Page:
One of the most intriguing places in Howard County sits on a wooded hilltop, inside an eight-foot-tall mesh steel fence.
People are supposed to stay away. But over the years, they have kept coming to this imposing stone hulk of a building, which motorists can glimpse near the intersection of Interstate 95 and Route 100. Long ago, thieves stripped away the house's handcrafted interior woodwork, fireplace mantels and even its copper plumbing. More recently, trespassers, perhaps drawn by Internet reports that the house is haunted, tore away the bricks that sealed window openings and doorways, and left beer cans on dank stone steps to an underground chamber.
In the coming months, however, those intent on saving this old place called Troy will nudge their vehicles up a rutted gravel path that once was a carriage drive to the house. They will stroll the overgrown grounds and scrutinize the thick stone walls, looking for clues to the place's history.
After that, the county intends to renovate the house, inaugurating a new era as Troy is transformed into a regional park.
In the past, Troy's rescue has been stymied. But this time, the county has money, a partially built road and 80 surrounding acres.
"Over all these years, we didn't know which way to turn. The vandalism was getting worse," said Ken Alban, administrator of capital projects and park planning for the county's Department of Recreation and Parks. "Now we have everything in place."
Mary Catherine Cochran, president of Preservation Howard County, praised the impending makeover but said the historic group recently decided to keep Troy on its annual listing of Howard's most endangered properties.
"We'll give it another year to see if progress is underway," she said.
Mike Logan, the county's heritage conservation supervisor, shined a flashlight into the hearth of a basement fireplace during a recent visit and ran his finger over the limestone mortar, picking off bits of crushed oyster shell.
Troy's remains, he said, "are the key to finding the story. The story is the biggest deal."
Although much of the house's early years are a mix of mystery and myth, there appears to be little question that this site is one of the county's first European settlements. John Dorsey, son of an Englishman and a prominent settler in Annapolis, acquired 736 acres in November 1695 not far from the busy provincial port of Elk Ridge Landing on the Patapsco River. Dorsey named his land grant Troy, and tax records from 1695 indicate he had his home here.
The Dorseys soon prospered and multiplied in the Elkridge area, then the back country of Anne Arundel County. A popular story, recounted by author Celia M. Holland in "Old Homes and Families of Howard County, Maryland," is that Thomas Dorsey, great-grandson of John Dorsey and an officer during the Revolutionary War, held local militia meetings in a low-ceiling stone chamber, nicknamed the "dungeon," that can be found beneath the large basement of the Troy home.
Other experts doubt that the house existed during the revolution. Howard historian Joetta M. Cramm said local tax records for 1798 do not describe Troy's 40-foot-wide, two-and-a-half story house. She said she thinks the Georgian-style home more likely was built in the 1820s, after the land's ownership had passed out of the Dorsey family.
Logan said the underground chamber could have been a wine cellar.
In 1958, the Maryland State Highway Administration purchased Troy as it acquired right of way for the construction of Interstate 95 and Route 100. The state's purchase ultimately saved a chunk of Troy from piecemeal development, but it proved ruinous for the house. After renters moved out in 1968, the house stood empty, and vandals took over.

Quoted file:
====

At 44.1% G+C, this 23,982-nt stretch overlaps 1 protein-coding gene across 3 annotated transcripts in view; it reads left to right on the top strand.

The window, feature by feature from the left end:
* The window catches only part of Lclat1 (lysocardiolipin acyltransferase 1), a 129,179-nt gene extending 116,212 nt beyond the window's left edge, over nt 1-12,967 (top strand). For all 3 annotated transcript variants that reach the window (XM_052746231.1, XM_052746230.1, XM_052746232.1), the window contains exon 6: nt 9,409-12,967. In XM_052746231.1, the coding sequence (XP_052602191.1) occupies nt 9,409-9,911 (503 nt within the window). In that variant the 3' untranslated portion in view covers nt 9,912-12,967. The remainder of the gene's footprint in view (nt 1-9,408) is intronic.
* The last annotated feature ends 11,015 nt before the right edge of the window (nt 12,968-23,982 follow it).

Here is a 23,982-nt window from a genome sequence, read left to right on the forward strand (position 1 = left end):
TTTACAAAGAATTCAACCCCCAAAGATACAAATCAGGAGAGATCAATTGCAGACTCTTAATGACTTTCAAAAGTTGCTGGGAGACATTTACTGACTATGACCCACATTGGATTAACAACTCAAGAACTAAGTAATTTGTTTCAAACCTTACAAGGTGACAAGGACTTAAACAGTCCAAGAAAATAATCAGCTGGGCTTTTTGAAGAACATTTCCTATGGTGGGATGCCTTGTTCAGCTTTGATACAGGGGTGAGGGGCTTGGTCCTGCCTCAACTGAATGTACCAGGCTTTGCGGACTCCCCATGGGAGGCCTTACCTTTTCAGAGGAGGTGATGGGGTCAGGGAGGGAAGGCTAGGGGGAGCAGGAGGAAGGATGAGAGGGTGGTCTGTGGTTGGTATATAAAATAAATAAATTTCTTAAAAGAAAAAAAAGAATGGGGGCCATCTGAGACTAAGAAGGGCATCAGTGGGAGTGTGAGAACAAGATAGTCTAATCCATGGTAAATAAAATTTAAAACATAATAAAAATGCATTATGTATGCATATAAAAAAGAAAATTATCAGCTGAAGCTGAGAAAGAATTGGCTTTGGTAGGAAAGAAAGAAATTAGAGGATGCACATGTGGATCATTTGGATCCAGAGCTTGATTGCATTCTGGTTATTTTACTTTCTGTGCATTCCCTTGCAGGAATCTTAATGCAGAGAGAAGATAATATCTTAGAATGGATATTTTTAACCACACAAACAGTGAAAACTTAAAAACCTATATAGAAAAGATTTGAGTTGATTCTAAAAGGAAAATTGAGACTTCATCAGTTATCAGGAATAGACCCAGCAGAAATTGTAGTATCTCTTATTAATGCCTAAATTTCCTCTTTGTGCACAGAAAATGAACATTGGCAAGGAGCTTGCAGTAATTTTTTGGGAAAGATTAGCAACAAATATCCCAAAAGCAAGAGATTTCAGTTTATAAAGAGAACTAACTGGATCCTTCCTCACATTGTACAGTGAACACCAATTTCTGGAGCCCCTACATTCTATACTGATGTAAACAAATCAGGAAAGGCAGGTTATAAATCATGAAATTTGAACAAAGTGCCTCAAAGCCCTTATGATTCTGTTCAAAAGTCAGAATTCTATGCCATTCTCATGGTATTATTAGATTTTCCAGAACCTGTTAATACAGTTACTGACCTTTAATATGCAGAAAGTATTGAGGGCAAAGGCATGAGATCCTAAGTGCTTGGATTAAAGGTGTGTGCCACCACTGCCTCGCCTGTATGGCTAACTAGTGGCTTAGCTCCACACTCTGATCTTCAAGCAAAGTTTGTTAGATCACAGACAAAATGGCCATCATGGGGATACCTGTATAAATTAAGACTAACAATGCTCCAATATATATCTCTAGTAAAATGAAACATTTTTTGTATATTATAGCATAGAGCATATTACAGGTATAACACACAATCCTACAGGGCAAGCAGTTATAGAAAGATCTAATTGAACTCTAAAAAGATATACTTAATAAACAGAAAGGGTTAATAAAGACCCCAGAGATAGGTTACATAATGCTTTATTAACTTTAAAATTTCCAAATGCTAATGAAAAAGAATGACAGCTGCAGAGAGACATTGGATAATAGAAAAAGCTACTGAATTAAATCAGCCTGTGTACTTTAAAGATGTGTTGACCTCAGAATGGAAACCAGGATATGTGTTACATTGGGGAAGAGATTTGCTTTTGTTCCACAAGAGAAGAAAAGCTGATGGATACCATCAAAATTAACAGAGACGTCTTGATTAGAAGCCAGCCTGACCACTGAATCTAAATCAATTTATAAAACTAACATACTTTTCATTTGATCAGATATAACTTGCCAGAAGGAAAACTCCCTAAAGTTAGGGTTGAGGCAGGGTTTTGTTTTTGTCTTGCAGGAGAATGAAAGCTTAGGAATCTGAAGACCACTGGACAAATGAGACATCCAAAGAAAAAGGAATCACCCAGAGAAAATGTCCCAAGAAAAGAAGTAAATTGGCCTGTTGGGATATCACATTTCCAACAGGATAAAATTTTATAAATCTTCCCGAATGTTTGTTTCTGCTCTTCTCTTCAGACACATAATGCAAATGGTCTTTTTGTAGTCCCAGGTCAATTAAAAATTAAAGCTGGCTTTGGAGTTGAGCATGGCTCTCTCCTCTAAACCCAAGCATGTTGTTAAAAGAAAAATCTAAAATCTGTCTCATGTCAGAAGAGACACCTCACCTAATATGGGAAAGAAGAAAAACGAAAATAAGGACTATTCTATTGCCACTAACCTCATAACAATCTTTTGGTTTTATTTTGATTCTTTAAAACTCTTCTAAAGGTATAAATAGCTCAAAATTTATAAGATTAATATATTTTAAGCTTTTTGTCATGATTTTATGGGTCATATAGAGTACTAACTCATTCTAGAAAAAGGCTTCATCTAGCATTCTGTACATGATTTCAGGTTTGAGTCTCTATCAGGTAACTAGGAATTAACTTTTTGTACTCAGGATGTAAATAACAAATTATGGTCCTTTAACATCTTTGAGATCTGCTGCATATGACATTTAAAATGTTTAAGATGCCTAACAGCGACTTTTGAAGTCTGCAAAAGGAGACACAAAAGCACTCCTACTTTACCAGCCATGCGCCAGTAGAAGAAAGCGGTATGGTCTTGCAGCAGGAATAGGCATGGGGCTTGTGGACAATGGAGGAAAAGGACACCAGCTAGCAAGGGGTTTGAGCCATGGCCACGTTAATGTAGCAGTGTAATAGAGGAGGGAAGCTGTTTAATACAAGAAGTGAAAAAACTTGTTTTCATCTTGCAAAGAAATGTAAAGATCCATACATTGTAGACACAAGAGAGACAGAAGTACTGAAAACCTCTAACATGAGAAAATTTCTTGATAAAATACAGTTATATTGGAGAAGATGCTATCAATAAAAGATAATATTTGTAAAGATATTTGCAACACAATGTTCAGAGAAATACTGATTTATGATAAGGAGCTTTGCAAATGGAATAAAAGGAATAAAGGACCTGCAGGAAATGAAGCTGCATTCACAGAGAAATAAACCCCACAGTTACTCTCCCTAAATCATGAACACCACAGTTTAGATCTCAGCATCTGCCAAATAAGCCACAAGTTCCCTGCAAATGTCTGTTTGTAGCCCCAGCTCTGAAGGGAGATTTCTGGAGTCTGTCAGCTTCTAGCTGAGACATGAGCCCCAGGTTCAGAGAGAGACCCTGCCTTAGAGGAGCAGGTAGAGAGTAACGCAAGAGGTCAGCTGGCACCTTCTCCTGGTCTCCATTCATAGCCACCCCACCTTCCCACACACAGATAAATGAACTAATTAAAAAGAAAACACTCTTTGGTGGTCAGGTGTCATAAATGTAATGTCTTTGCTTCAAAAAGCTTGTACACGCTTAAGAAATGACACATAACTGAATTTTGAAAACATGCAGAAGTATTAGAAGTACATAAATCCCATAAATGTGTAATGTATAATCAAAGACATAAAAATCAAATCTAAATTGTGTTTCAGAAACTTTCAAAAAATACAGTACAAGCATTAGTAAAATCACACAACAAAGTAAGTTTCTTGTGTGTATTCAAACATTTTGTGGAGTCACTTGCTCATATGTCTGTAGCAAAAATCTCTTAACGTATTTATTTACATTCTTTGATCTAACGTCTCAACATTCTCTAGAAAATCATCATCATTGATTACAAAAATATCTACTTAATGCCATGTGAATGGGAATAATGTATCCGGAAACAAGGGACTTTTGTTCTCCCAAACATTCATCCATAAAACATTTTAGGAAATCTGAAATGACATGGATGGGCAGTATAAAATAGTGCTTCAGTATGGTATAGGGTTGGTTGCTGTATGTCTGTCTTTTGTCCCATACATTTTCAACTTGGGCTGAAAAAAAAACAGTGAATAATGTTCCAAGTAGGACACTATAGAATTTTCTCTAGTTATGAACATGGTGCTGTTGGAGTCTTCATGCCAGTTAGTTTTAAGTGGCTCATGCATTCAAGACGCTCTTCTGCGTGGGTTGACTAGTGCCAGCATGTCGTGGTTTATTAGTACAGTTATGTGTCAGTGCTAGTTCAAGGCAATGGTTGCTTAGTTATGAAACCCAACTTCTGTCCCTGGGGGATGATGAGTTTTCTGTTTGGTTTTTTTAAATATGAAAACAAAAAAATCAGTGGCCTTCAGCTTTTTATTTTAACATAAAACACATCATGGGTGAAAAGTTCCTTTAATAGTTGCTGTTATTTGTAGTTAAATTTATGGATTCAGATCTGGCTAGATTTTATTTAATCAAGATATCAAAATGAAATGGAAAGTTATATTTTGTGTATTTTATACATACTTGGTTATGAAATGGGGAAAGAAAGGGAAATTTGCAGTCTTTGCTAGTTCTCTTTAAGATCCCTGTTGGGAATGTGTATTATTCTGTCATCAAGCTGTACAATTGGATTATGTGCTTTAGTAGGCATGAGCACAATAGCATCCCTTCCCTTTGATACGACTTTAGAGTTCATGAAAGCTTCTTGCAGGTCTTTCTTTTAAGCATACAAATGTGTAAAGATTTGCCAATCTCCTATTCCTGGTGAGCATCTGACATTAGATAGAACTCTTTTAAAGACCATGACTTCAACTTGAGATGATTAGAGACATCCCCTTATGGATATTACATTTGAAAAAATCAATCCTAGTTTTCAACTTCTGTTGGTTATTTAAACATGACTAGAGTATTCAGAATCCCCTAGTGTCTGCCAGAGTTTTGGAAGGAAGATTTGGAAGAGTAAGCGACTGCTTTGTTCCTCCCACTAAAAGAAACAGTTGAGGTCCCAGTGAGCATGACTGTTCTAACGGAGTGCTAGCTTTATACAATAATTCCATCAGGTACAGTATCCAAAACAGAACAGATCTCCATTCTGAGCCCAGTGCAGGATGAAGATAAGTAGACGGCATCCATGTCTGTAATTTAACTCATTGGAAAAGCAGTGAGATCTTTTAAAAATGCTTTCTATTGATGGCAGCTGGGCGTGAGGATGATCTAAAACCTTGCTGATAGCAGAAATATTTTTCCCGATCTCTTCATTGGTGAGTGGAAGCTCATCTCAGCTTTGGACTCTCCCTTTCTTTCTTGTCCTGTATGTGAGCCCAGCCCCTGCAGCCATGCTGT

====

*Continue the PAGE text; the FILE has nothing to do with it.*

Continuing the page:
Residents pushed the county to buy the property from the state. In 1971, Howard County purchased the house and 52 acres from the highway administration for $67,500. The house was added to the National Register of Historic Places in 1979.
But Troy's troubles with vagrants and vandals persisted. In 1991, fire engulfed the house, destroying everything but its stone walls and hearths. The next year, the county installed a roof, braced the structure and smoothed cement over the walls to keep them from falling over.
Cramm said she was not sure whether what's left deserves an expensive rehabilitation.
"It's a boarded-up stone shell," said Cramm, a local speaker and the author of "Howard County, a Pictorial History." A better approach, she said, would be to preserve properties before they become ruins.
Nevertheless, the county hung on to Troy. In 2001, it reached an agreement with Manekin LLC, owner of the neighboring Troy Hill Corporate Center, to build a public road to Troy across corporate center land. A portion was completed two years ago.
This year, the county allocated $350,000 as its match for $350,000 in state money earmarked for Troy. Recently, the county contracted with a preservation division of the National Park Service to oversee the reconstruction. The house eventually could become a meeting and exhibit center for a park that may grow to more than 100 acres and feature athletic fields, picnic areas and nature trails.
But first, Park Service officials will study Troy's paper trail in public records and family histories, and analyze the house's iron-rich rubble stone masonry to pinpoint its age. They will scout the grounds for archaeological treasure troves of old trash dumps, outhouses and former lanes, said Fritz Rushlow, a Park Service exhibit specialist who will be Troy's project manager. Detailed plans for the property's renovation will be prepared over the next year.
"Is there enough of a structure left to work with? Yes," Rushlow said. "I would say it's worth saving. Now it's a matter of going back and filling in the pieces that are missing."